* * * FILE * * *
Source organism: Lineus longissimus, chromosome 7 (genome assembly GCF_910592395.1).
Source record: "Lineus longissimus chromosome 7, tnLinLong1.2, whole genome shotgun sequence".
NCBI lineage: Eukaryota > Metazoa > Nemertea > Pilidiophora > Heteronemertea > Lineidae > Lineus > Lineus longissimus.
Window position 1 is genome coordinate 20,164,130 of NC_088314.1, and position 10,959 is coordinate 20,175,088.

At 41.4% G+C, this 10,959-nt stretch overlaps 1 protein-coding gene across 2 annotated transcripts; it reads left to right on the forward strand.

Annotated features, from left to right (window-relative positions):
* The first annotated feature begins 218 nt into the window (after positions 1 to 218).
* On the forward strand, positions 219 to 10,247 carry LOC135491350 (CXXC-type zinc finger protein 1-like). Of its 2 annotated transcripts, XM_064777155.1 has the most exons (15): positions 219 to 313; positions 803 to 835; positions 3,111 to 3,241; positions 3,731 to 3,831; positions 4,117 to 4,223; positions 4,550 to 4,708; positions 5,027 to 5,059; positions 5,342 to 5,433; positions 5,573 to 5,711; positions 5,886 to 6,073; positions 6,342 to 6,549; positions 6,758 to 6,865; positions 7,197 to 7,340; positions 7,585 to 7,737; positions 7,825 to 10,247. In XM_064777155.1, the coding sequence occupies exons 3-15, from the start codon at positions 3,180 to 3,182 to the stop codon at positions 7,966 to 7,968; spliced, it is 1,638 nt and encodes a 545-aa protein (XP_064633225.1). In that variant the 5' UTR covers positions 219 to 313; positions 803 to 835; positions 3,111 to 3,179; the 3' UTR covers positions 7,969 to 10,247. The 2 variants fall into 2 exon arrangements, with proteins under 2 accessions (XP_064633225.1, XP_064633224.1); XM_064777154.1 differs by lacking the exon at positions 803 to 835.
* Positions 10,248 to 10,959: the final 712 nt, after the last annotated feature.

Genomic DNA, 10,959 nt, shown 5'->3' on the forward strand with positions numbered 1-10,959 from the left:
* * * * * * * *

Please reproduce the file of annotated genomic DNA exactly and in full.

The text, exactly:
Source organism: Lineus longissimus, chromosome 7 (genome assembly GCF_910592395.1).
Source record: "Lineus longissimus chromosome 7, tnLinLong1.2, whole genome shotgun sequence".
NCBI lineage: Eukaryota > Metazoa > Nemertea > Pilidiophora > Heteronemertea > Lineidae > Lineus > Lineus longissimus.
Window position 1 is genome coordinate 20,164,130 of NC_088314.1, and position 10,959 is coordinate 20,175,088.

At 41.4% G+C, this 10,959-nt stretch overlaps 1 protein-coding gene across 2 annotated transcripts; it reads left to right on the forward strand.

Annotated features, from left to right (window-relative positions):
* The first annotated feature begins 218 nt into the window (after positions 1 to 218).
* On the forward strand, positions 219 to 10,247 carry LOC135491350 (CXXC-type zinc finger protein 1-like). Of its 2 annotated transcripts, XM_064777155.1 has the most exons (15): positions 219 to 313; positions 803 to 835; positions 3,111 to 3,241; positions 3,731 to 3,831; positions 4,117 to 4,223; positions 4,550 to 4,708; positions 5,027 to 5,059; positions 5,342 to 5,433; positions 5,573 to 5,711; positions 5,886 to 6,073; positions 6,342 to 6,549; positions 6,758 to 6,865; positions 7,197 to 7,340; positions 7,585 to 7,737; positions 7,825 to 10,247. In XM_064777155.1, the coding sequence occupies exons 3-15, from the start codon at positions 3,180 to 3,182 to the stop codon at positions 7,966 to 7,968; spliced, it is 1,638 nt and encodes a 545-aa protein (XP_064633225.1). In that variant the 5' UTR covers positions 219 to 313; positions 803 to 835; positions 3,111 to 3,179; the 3' UTR covers positions 7,969 to 10,247. The 2 variants fall into 2 exon arrangements, with proteins under 2 accessions (XP_064633225.1, XP_064633224.1); XM_064777154.1 differs by lacking the exon at positions 803 to 835.
* Positions 10,248 to 10,959: the final 712 nt, after the last annotated feature.

Genomic DNA, 10,959 nt, shown 5'->3' on the forward strand with positions numbered 1-10,959 from the left: